Yelp Co-founder Ducks Out
Yelp co-founder leaving company. A little less than six years after launching review site Yelp with his former PayPal co-worker Jeremy Stoppelman, CTO Russel Simmons is leaving Yelp, TechCrunch is reporting. "Simmons will be transitioning to an advisor role and take some time off to travel," Robin Wauters writes. It's already been a tumultuous year for Yelp, which walked away from a huge takeover deal with Google and later became the target of class-action lawsuit. While the site has reached 31 million monthly unique visitors, there's still a love-hate relationship between small businesses and Yelp, as we told reported in our February cover story.
R.I.P. to the king of the breakfast sausage. A fond farewell this morning goes out to country singer, TV host, and sausage entrepreneur, Jimmy Dean, who died yesterday at the age of 81. An earlier generation may remember Dean best for his 1961 Grammy-winning song "Big Bad John," but of late he was more acclaimed for his Jimmy Dean brand of breakfast sausages. Born in 1928 and raised in poverty in Plainview, Texas, Dean dropped out of high school in ninth grade before eventually getting into the entertainment business. As the Washington Post reports, Dean got into the sausage business in the late 1960s, using the experience he gained from butchering hogs while growing up. The Jimmy Dean Meat Co. was profitable after six months and was ultimately sold to Sara Lee in 1984. In addition to being remembered as a popular entertainer and successful businessman, Dean's legacy unfortunately also includes the notoriously stomach-turning creation, blueberry pancake and sausage on a stick.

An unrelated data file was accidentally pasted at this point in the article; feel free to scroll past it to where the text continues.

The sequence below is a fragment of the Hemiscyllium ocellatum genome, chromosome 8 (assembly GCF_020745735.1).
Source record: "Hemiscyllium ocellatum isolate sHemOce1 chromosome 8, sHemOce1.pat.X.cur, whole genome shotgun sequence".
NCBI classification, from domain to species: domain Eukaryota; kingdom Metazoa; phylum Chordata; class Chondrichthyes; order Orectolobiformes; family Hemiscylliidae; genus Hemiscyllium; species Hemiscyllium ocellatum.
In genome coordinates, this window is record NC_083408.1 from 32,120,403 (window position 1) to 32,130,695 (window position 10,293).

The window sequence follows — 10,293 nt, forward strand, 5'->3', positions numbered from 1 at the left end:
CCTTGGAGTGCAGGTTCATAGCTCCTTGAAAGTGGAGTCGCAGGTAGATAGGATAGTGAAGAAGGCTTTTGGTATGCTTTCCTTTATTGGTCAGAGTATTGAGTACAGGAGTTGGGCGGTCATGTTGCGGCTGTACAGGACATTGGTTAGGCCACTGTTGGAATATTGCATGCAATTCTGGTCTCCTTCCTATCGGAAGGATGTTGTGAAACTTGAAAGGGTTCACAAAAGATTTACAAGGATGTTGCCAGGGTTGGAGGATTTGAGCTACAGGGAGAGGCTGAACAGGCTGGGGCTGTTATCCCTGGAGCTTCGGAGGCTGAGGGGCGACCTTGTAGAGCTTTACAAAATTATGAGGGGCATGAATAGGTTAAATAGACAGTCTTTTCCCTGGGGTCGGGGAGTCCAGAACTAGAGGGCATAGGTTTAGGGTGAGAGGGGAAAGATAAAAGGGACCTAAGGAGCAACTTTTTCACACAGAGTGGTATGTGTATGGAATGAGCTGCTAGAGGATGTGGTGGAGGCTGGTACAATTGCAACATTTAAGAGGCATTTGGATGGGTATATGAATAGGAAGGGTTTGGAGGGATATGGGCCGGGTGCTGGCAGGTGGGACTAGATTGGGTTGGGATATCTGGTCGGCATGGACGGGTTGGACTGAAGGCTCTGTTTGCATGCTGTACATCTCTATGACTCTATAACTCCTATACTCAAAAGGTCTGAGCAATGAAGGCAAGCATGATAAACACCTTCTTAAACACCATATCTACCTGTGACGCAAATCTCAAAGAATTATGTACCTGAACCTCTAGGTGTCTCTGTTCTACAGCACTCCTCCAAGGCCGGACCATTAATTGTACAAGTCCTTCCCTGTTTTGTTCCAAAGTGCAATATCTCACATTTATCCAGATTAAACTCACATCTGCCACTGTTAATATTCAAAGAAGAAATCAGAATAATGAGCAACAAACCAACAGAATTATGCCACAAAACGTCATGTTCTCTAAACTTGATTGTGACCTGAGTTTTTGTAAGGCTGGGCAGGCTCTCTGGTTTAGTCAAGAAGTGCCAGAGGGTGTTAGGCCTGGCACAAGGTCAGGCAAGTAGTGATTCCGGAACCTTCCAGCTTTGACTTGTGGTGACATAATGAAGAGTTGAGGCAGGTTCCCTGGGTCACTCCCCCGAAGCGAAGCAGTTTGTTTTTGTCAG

Has the recession actually been good for entrepreneurship? The New York Times ran a piece a couple of weeks ago arguing that "last year was a fabulous one for entrepreneurs," but Small Business Trends has a different take on the numbers. The Kauffman index, which the Times quotes in the piece, reported a 13.3 percent increase in the number of people who became self-employed from 2007 to 2009, but the post at Small Biz Trends points out that the BLS shows a 5.9 percent drop for the same period. Still, "what's not measured by either source is the number of people who quit self-employment in a particular month," the post's author writes. He points to additional statistics that indicate the self-employment failure rate has become "so large that the number of people working for themselves has dropped, despite a sizeable increase in the number of people becoming self-employed."